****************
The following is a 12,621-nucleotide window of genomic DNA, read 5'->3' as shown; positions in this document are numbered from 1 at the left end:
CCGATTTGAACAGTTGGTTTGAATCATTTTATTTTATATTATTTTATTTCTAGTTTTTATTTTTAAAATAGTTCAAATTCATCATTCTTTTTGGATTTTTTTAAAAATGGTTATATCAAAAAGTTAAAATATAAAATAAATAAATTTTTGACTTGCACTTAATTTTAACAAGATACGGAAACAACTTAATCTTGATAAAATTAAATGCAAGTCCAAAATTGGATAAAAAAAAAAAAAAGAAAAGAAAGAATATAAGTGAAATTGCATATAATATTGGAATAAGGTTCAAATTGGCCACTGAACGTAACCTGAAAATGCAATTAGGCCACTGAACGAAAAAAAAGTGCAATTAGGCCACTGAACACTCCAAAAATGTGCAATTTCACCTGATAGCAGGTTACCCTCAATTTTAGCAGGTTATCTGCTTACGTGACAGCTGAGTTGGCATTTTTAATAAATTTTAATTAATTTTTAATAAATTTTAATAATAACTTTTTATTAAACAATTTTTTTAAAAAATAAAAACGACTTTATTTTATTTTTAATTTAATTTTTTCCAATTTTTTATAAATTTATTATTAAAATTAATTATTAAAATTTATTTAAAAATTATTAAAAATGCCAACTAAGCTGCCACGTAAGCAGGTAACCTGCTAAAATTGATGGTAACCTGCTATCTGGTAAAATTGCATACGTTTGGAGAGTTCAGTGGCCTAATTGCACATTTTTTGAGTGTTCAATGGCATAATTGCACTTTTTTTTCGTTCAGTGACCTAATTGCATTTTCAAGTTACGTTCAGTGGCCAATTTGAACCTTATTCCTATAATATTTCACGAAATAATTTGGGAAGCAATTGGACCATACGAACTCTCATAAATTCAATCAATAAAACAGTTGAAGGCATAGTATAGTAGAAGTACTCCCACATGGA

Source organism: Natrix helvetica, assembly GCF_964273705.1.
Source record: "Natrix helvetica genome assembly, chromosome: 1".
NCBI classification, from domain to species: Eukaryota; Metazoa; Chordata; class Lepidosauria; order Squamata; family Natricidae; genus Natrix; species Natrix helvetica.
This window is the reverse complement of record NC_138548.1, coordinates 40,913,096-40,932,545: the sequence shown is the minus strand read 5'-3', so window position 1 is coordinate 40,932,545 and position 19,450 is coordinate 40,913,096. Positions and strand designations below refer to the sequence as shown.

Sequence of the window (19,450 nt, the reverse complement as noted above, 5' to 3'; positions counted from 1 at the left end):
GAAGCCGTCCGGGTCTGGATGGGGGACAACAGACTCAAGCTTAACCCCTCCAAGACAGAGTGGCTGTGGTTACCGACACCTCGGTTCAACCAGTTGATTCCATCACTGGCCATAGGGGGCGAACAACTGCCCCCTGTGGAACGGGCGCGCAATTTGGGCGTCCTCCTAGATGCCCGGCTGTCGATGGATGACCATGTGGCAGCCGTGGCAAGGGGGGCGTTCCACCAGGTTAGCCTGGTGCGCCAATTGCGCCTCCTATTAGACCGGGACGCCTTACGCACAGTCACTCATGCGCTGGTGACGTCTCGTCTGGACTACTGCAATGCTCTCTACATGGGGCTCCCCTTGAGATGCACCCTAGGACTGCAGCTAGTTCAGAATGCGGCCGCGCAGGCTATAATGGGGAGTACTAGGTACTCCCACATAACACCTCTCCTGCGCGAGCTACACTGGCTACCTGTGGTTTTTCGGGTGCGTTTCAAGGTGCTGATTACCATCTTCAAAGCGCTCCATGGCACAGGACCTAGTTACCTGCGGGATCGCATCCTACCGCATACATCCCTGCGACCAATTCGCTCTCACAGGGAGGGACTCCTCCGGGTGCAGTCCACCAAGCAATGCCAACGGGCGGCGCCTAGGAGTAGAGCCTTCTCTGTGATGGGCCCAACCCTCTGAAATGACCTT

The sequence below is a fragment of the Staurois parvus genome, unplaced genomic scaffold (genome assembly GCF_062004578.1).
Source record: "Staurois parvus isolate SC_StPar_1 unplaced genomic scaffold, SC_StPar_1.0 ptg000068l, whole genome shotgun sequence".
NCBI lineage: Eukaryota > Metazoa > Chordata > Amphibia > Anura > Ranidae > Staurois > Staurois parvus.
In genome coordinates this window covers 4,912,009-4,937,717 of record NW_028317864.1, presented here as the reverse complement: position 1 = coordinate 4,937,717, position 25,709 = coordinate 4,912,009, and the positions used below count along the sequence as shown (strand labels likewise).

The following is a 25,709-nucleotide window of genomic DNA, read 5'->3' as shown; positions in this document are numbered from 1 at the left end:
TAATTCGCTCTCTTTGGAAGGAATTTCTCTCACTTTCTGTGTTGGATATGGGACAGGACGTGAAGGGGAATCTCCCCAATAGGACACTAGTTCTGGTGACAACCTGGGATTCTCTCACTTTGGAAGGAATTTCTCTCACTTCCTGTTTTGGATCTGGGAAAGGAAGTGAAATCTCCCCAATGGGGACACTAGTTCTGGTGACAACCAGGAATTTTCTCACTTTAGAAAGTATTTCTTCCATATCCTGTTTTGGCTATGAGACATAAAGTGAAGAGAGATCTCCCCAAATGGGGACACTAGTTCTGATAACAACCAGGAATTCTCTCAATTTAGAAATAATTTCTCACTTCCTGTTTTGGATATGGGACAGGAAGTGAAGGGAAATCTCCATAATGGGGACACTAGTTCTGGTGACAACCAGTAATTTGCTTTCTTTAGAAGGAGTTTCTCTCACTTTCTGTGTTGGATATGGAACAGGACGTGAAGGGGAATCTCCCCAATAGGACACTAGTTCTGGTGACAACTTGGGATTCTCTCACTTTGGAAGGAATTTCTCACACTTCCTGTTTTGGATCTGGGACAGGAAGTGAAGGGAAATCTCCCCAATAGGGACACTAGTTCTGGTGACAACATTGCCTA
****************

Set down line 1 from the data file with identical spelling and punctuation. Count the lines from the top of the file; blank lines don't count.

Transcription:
The following is a 12,621-nucleotide window of genomic DNA, read 5'->3' as shown; positions in this document are numbered from 1 at the left end: